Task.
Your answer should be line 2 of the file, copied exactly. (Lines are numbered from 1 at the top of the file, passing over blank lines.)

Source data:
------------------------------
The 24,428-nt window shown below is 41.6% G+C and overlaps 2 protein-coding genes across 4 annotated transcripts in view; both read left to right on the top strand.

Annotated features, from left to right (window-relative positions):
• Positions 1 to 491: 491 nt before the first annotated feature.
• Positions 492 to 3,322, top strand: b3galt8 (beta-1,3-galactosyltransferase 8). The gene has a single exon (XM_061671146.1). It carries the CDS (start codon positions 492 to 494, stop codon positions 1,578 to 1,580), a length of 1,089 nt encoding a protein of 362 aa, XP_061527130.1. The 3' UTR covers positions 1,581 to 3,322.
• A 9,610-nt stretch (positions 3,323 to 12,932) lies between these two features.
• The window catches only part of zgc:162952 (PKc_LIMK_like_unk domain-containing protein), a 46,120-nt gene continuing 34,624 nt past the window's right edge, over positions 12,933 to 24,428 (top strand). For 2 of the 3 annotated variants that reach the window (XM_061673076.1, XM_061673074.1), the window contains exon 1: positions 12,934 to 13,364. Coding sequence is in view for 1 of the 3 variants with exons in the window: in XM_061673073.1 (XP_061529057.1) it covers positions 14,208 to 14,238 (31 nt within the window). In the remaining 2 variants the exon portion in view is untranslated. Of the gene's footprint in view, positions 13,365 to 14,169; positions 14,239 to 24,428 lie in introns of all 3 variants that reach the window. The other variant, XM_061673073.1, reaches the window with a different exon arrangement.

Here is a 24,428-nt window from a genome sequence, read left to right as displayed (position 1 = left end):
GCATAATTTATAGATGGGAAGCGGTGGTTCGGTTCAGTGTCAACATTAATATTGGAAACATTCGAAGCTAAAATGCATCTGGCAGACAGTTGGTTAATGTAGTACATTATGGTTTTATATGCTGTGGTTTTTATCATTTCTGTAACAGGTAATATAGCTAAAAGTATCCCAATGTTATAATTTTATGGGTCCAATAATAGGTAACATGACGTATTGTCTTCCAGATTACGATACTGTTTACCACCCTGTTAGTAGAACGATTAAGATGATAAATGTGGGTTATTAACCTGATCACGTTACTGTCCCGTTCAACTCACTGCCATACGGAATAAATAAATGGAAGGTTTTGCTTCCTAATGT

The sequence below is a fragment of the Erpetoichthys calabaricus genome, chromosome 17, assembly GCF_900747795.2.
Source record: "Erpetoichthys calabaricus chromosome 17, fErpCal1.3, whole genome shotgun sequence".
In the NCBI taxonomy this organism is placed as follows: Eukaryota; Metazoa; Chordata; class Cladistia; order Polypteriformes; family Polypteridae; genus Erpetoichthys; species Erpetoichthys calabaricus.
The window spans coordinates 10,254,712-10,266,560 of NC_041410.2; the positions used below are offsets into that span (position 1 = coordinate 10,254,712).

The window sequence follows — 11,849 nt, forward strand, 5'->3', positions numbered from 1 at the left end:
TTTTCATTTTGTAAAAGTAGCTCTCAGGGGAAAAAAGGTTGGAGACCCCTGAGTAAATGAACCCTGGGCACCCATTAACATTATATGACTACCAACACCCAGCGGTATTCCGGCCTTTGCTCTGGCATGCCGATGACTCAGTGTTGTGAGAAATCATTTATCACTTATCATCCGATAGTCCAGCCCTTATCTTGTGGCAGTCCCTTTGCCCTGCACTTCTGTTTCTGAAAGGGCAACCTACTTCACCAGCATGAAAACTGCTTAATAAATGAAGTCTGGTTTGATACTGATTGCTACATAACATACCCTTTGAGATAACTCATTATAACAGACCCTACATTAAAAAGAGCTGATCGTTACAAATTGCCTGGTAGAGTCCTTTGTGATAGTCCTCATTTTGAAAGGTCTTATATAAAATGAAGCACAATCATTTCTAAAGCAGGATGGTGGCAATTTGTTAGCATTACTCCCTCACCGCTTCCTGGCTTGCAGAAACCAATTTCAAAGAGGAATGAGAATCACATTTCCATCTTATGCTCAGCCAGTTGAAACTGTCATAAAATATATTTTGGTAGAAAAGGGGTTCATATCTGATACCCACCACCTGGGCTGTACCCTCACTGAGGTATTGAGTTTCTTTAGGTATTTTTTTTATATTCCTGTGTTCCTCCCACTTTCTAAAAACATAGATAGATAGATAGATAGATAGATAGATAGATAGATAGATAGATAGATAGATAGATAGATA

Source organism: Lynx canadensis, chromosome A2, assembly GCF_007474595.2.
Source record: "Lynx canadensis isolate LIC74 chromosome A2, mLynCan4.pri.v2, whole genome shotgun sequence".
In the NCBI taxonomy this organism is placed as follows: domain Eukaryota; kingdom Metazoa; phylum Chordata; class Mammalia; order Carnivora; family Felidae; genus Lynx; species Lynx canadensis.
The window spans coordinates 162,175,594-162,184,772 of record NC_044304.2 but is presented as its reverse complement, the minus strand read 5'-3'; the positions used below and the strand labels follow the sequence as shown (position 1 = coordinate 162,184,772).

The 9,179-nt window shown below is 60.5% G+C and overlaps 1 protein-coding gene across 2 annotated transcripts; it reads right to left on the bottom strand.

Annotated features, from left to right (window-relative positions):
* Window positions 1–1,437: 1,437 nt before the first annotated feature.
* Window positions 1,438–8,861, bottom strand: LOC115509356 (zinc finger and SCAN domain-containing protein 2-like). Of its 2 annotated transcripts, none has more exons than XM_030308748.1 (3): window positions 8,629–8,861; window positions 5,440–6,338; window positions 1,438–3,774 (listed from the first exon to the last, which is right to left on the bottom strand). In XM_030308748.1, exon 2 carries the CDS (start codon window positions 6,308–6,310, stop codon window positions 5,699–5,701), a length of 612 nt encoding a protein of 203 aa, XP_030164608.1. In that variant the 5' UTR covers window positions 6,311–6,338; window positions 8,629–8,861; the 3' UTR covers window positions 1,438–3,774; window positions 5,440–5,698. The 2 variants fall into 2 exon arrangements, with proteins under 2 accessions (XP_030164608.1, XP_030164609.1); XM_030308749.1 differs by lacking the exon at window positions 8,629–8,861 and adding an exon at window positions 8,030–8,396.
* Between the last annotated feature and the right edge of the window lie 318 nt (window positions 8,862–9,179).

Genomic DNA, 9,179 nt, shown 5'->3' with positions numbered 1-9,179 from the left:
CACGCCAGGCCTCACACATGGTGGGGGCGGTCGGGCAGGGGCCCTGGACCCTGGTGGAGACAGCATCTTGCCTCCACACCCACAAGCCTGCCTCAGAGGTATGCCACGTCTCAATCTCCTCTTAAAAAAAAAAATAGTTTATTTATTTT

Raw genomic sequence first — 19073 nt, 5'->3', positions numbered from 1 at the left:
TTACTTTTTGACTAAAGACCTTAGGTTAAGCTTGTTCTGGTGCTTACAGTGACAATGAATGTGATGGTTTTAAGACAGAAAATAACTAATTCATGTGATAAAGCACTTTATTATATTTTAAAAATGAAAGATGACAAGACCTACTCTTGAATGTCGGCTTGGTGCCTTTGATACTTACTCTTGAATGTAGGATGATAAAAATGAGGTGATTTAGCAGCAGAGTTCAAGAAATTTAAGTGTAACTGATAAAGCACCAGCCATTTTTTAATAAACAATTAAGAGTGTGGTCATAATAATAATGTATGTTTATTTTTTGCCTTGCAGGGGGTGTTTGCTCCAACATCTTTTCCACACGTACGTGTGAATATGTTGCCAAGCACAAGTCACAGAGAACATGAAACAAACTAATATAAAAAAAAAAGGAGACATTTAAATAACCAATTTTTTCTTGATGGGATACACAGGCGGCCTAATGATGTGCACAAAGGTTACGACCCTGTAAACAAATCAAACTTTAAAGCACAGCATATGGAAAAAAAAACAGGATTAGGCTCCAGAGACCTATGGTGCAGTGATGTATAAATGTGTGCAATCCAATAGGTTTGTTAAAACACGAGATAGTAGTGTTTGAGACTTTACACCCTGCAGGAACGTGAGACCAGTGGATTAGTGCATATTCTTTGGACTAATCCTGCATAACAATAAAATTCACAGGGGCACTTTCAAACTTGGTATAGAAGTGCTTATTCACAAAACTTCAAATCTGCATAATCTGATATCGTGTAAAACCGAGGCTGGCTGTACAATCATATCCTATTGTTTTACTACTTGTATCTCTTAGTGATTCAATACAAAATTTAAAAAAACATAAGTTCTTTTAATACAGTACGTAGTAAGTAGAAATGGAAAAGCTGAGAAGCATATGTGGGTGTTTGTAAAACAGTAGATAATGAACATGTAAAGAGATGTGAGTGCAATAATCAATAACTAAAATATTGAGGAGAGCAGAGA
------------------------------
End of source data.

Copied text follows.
Annotated features, from left to right (window-relative positions):